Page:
“But,” Judge Thompson noted, “the claimed industry-wide prevalence of revenue-sharing or multiple recordkeepers does not negate the duty to ensure reasonable fees regardless of the fee structure.” Citing several specific allegations by the plaintiffs, he noted that “Taken together, these allegations plausibly state a claim for breach of the duty of prudence based on unreasonably high administrative fees.” Judge Thompson also noted that while the defendants “…contend that their 2015 decision to consolidate the two recordkeepers to a single one demonstrates an adequate monitoring process,” that “…does not address whether they had an adequate process in place from 2010 to 2015, the other portion of the class period.”
Turning to another count – that dealing with excessive investment fees – Judge Thompson noted that that involved “failing to offer lower-priced institutional shares rather than the higher-priced retail shares; offering too many investment options; failing to reduce fees on several TIAA-CREF investments; and failing to remove underperforming investments such as the CREF Stock Account and TIAA Real Estate Account.” While the defendants raised the issue of “myopically” focusing only on fees, but Judge Thompson said that was a determination best left to considerations of summary judgment.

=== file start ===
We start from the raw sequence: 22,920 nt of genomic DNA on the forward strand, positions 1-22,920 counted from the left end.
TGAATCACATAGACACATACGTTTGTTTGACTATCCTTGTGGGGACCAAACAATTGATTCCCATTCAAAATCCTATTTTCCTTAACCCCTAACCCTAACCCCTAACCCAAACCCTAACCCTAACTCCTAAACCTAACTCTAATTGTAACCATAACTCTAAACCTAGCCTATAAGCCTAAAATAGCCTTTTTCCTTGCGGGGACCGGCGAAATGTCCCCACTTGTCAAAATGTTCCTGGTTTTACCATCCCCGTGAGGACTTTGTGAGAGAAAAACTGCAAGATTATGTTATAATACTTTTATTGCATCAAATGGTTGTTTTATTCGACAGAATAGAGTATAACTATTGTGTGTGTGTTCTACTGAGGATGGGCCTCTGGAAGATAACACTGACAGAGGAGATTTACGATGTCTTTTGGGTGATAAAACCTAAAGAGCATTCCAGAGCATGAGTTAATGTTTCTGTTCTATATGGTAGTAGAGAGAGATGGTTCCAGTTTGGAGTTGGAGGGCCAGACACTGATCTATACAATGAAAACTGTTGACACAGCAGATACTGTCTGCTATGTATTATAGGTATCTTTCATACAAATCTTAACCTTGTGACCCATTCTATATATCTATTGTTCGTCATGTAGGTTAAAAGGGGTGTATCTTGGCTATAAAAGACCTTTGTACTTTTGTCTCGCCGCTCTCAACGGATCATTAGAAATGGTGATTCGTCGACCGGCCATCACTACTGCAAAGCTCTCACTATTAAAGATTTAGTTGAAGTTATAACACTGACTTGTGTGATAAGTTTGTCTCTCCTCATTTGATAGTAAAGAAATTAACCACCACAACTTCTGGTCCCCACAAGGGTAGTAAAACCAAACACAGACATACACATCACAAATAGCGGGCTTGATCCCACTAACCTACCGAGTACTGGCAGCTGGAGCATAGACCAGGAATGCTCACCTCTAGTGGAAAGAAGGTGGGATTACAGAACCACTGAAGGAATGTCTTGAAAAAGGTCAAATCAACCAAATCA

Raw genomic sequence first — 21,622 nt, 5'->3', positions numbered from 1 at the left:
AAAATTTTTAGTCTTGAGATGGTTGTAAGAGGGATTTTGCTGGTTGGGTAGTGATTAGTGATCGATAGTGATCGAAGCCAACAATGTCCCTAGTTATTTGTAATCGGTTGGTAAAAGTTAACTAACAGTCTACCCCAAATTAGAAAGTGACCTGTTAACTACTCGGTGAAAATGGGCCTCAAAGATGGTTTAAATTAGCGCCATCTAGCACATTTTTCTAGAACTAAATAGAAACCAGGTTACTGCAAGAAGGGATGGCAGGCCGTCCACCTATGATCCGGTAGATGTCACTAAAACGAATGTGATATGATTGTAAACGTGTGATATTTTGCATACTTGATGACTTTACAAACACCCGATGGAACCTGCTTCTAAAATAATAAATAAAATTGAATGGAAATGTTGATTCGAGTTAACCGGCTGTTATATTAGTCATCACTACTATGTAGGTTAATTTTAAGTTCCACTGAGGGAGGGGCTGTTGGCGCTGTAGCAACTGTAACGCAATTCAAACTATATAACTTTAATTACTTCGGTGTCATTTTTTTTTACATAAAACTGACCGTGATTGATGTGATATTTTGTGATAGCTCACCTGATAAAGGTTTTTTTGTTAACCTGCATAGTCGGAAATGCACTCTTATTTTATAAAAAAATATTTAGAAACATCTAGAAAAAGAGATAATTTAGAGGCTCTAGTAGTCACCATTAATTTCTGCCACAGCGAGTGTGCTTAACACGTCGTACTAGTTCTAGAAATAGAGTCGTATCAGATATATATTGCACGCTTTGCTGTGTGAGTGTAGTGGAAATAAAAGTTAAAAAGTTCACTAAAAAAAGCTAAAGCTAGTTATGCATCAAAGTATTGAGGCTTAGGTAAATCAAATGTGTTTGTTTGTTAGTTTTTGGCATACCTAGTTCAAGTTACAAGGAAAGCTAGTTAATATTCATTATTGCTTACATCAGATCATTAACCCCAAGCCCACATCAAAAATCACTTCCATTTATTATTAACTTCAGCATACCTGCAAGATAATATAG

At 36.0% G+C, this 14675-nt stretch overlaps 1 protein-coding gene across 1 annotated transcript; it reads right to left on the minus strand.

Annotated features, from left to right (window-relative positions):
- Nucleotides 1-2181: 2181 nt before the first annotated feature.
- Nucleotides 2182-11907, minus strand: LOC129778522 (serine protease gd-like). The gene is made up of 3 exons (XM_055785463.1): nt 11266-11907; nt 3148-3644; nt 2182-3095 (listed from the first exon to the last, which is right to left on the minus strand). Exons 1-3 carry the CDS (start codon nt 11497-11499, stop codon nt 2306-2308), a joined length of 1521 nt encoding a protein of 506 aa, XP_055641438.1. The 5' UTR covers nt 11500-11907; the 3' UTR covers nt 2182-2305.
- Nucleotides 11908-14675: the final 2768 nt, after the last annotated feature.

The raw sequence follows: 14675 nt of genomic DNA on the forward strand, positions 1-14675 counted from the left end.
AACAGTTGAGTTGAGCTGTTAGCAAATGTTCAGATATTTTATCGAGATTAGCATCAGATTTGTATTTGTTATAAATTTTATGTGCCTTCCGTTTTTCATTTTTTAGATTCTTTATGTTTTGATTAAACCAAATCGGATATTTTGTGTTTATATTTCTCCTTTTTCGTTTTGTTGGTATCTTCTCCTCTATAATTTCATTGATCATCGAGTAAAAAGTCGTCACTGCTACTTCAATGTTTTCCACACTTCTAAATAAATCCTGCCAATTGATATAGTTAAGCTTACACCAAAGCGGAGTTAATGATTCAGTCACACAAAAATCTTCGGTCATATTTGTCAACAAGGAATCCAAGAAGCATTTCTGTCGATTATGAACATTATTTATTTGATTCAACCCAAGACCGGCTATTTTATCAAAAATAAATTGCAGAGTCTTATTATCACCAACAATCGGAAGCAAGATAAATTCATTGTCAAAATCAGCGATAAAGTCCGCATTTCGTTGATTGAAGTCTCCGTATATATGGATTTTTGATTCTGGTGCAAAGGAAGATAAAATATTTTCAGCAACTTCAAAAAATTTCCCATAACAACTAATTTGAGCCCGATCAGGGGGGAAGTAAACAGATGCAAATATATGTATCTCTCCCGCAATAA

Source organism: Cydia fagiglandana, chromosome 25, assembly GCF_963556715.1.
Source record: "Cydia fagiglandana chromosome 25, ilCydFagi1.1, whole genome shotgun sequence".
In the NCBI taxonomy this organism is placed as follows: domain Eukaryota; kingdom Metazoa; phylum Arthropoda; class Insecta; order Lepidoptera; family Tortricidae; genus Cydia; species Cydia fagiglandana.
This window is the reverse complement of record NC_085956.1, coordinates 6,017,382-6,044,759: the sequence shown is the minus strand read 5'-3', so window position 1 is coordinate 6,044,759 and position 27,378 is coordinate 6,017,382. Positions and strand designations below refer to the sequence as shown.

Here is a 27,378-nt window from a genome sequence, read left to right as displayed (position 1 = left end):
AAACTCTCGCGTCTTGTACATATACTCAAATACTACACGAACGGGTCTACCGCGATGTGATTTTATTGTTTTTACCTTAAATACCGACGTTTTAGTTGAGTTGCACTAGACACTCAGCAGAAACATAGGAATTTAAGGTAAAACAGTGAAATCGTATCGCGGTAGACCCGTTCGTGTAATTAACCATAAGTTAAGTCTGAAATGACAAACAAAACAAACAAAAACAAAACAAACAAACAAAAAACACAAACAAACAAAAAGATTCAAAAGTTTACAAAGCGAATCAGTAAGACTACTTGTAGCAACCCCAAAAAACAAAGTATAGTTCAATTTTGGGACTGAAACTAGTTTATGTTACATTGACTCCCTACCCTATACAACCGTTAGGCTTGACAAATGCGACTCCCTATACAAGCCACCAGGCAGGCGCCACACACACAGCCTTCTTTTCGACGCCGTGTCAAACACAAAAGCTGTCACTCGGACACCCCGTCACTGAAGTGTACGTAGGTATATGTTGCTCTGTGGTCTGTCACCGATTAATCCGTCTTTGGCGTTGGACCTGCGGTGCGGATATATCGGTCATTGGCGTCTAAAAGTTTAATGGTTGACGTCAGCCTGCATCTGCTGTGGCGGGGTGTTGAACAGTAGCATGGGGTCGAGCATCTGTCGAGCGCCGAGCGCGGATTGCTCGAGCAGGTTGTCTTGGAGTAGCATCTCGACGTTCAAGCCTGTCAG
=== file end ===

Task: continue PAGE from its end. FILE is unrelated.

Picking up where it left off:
Too Many Funds?
As for the issue of offering too many funds, Thompson agreed with the argument presented by the defendants that “the plaintiffs have neither alleged that any participant experienced confusion nor stated a claim for relief,” and dismissed that complaint, citing Sweda v. Univ. of Penn. He also noted that “the possibility of lower fees resulting from the concentration of assets” did not “defeat the general presumption in favor of a broader range of options.”
Thompson dismissed the claim regarding a failure to reduce fees, noting that “the plaintiffs have not alleged that any layer of the fees (other than the recordkeeping portion) can be lowered through negotiation or that an identical, lower-cost substitute exists,” at least to the extent that it was based on failing to reduce fees on several TIAA-CREF investments.